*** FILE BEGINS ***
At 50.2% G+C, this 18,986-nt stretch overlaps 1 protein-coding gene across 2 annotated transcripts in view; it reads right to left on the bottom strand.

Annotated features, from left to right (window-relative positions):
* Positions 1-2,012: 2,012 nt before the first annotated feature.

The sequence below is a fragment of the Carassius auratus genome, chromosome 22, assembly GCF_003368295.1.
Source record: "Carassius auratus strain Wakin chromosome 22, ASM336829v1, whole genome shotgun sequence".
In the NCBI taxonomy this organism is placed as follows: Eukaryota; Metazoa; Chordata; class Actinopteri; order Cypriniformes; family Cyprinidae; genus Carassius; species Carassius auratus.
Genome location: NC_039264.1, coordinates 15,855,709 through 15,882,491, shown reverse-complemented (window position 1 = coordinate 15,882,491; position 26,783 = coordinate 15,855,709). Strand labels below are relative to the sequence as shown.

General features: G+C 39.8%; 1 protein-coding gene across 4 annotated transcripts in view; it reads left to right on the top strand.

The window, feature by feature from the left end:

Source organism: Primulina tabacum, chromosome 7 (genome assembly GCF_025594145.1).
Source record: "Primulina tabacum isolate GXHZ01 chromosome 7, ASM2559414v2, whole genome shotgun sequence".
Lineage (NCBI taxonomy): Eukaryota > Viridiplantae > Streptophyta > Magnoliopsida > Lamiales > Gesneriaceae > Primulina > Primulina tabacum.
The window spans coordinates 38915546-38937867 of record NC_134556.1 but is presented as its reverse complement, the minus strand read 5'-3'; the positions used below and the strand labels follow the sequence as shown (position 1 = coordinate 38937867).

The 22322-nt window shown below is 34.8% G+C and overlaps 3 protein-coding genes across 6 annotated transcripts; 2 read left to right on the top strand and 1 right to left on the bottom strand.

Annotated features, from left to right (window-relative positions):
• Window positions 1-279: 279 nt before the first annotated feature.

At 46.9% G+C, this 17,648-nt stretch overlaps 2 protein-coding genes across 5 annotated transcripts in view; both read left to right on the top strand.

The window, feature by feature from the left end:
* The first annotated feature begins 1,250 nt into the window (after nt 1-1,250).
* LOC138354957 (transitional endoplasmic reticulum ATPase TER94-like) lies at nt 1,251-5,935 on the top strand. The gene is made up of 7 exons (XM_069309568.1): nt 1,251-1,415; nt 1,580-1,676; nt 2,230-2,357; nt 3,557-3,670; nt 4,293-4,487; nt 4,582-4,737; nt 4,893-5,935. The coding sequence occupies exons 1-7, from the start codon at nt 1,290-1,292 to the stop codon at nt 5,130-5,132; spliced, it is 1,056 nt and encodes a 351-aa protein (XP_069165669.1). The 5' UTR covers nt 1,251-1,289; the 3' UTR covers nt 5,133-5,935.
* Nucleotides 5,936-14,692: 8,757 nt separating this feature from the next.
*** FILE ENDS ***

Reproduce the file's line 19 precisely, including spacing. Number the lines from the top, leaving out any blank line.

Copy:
* The first annotated feature begins 1,250 nt into the window (after nt 1-1,250).